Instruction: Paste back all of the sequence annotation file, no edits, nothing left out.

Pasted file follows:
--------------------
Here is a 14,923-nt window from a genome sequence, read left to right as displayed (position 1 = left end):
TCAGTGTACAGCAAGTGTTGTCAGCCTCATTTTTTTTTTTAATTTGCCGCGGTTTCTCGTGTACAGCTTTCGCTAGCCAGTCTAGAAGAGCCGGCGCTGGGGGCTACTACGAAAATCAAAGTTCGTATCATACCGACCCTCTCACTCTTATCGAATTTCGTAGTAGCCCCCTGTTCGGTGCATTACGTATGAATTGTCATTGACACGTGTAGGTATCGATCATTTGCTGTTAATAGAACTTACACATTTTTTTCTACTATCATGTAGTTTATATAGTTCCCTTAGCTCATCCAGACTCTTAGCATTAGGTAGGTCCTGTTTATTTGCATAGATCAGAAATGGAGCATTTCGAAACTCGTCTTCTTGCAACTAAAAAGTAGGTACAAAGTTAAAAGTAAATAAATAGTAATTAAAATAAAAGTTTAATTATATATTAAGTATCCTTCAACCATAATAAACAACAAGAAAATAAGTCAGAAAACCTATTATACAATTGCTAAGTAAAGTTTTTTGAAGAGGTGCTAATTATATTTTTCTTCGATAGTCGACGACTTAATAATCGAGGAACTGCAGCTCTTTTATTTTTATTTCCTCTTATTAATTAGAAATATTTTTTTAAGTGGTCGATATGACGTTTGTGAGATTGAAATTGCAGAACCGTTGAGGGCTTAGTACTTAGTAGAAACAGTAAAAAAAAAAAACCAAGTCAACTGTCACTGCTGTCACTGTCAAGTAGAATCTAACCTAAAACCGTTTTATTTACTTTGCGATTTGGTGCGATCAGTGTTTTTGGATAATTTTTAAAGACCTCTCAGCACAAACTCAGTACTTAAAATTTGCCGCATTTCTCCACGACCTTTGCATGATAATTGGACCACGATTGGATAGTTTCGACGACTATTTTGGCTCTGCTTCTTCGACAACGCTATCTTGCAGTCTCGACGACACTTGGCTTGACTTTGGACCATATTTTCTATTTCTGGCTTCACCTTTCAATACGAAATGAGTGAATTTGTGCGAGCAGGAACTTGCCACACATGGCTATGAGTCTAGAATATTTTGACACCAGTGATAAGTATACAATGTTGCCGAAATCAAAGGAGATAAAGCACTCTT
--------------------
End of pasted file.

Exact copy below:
Here is a 14,923-nt window from a genome sequence, read left to right as displayed (position 1 = left end):
TCAGTGTACAGCAAGTGTTGTCAGCCTCATTTTTTTTTTTAATTTGCCGCGGTTTCTCGTGTACAGCTTTCGCTAGCCAGTCTAGAAGAGCCGGCGCTGGGGGCTACTACGAAAATCAAAGTTCGTATCATACCGACCCTCTCACTCTTATCGAATTTCGTAGTAGCCCCCTGTTCGGTGCATTACGTATGAATTGTCATTGACACGTGTAGGTATCGATCATTTGCTGTTAATAGAACTTACACATTTTTTTCTACTATCATGTAGTTTATATAGTTCCCTTAGCTCATCCAGACTCTTAGCATTAGGTAGGTCCTGTTTATTTGCATAGATCAGAAATGGAGCATTTCGAAACTCGTCTTCTTGCAACTAAAAAGTAGGTACAAAGTTAAAAGTAAATAAATAGTAATTAAAATAAAAGTTTAATTATATATTAAGTATCCTTCAACCATAATAAACAACAAGAAAATAAGTCAGAAAACCTATTATACAATTGCTAAGTAAAGTTTTTTGAAGAGGTGCTAATTATATTTTTCTTCGATAGTCGACGACTTAATAATCGAGGAACTGCAGCTCTTTTATTTTTATTTCCTCTTATTAATTAGAAATATTTTTTTAAGTGGTCGATATGACGTTTGTGAGATTGAAATTGCAGAACCGTTGAGGGCTTAGTACTTAGTAGAAACAGTAAAAAAAAAAAACCAAGTCAACTGTCACTGCTGTCACTGTCAAGTAGAATCTAACCTAAAACCGTTTTATTTACTTTGCGATTTGGTGCGATCAGTGTTTTTGGATAATTTTTAAAGACCTCTCAGCACAAACTCAGTACTTAAAATTTGCCGCATTTCTCCACGACCTTTGCATGATAATTGGACCACGATTGGATAGTTTCGACGACTATTTTGGCTCTGCTTCTTCGACAACGCTATCTTGCAGTCTCGACGACACTTGGCTTGACTTTGGACCATATTTTCTATTTCTGGCTTCACCTTTCAATACGAAATGAGTGAATTTGTGCGAGCAGGAACTTGCCACACATGGCTATGAGTCTAGAATATTTTGACACCAGTGATAAGTATACAATGTTGCCGAAATCAAAGGAGATAAAGCACTCTT